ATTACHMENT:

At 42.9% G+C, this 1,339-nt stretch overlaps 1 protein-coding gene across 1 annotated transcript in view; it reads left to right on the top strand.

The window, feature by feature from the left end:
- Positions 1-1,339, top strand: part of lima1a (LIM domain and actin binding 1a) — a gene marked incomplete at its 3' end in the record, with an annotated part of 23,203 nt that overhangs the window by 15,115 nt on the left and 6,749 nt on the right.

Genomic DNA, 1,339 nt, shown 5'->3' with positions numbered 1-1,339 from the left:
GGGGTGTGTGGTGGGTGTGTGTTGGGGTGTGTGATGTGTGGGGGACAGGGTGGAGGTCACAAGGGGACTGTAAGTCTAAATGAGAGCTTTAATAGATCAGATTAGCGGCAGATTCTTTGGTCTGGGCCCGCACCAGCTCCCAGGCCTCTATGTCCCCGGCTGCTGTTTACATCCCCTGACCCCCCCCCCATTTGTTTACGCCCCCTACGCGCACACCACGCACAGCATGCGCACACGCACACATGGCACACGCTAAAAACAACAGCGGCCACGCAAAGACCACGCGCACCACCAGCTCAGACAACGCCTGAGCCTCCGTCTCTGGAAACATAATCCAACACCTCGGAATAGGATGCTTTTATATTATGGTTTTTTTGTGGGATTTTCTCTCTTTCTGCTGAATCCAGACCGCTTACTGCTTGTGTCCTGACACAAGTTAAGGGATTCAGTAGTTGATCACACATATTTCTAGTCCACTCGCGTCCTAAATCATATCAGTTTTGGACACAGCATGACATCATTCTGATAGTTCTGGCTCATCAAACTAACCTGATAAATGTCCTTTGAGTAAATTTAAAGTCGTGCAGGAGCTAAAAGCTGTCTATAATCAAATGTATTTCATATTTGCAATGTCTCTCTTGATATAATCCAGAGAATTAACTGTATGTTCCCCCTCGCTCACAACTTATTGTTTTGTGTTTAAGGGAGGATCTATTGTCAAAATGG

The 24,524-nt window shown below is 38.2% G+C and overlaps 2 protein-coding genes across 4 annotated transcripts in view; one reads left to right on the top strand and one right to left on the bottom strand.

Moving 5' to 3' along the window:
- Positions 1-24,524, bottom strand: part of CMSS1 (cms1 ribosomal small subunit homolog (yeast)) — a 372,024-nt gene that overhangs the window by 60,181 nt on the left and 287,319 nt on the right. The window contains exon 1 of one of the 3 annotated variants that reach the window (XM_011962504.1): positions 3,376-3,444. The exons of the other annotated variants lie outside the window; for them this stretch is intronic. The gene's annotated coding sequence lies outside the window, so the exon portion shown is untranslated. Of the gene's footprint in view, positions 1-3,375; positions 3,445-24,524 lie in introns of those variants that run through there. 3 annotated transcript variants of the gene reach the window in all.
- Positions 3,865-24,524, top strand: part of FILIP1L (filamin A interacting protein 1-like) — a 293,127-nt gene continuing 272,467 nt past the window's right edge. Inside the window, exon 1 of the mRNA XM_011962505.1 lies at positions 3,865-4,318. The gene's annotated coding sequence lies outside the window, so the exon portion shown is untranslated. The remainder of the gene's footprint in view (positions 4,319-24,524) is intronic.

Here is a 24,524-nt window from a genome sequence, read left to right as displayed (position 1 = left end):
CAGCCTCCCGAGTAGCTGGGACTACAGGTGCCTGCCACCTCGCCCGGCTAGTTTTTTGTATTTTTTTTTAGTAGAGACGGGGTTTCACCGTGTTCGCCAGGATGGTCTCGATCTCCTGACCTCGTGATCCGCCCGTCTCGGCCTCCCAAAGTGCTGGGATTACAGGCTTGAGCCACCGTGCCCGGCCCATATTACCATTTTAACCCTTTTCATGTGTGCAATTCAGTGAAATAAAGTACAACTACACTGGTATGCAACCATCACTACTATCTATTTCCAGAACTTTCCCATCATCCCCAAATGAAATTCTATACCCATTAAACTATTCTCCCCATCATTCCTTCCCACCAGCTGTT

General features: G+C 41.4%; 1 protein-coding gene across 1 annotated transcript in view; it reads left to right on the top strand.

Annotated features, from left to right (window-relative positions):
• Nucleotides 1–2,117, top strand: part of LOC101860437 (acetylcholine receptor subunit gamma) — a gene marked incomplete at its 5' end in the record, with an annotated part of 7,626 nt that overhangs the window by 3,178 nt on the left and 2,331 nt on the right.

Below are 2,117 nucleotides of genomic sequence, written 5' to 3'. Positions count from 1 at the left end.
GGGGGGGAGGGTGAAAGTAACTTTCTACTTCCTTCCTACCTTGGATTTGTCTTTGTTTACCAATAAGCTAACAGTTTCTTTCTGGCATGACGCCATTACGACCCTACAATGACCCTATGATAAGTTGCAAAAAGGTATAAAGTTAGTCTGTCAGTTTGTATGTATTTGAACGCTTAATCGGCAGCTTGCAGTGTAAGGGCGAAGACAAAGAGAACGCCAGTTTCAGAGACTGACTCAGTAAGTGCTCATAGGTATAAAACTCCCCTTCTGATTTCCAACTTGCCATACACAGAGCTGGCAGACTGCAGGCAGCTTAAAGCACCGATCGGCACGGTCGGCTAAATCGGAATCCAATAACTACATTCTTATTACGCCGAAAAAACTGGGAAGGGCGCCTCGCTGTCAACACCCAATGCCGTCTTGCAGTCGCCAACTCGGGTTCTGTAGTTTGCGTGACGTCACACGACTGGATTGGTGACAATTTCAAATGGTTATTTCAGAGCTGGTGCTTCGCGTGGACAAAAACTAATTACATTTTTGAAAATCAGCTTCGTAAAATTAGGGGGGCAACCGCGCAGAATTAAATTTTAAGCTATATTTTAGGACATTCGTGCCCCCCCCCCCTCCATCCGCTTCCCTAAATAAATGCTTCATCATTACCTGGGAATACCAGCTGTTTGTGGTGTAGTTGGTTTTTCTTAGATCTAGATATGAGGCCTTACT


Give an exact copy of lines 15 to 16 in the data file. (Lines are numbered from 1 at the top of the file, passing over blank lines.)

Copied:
Below are 2,117 nucleotides of genomic sequence, written 5' to 3'. Positions count from 1 at the left end.
GGGGGGGAGGGTGAAAGTAACTTTCTACTTCCTTCCTACCTTGGATTTGTCTTTGTTTACCAATAAGCTAACAGTTTCTTTCTGGCATGACGCCATTACGACCCTACAATGACCCTATGATAAGTTGCAAAAAGGTATAAAGTTAGTCTGTCAGTTTGTATGTATTTGAACGCTTAATCGGCAGCTTGCAGTGTAAGGGCGAAGACAAAGAGAACGCCAGTTTCAGAGACTGACTCAGTAAGTGCTCATAGGTATAAAACTCCCCTTCTGATTTCCAACTTGCCATACACAGAGCTGGCAGACTGCAGGCAGCTTAAAGCACCGATCGGCACGGTCGGCTAAATCGGAATCCAATAACTACATTCTTATTACGCCGAAAAAACTGGGAAGGGCGCCTCGCTGTCAACACCCAATGCCGTCTTGCAGTCGCCAACTCGGGTTCTGTAGTTTGCGTGACGTCACACGACTGGATTGGTGACAATTTCAAATGGTTATTTCAGAGCTGGTGCTTCGCGTGGACAAAAACTAATTACATTTTTGAAAATCAGCTTCGTAAAATTAGGGGGGCAACCGCGCAGAATTAAATTTTAAGCTATATTTTAGGACATTCGTGCCCCCCCCCCCTCCATCCGCTTCCCTAAATAAATGCTTCATCATTACCTGGGAATACCAGCTGTTTGTGGTGTAGTTGGTTTTTCTTAGATCTAGATATGAGGCCTTACT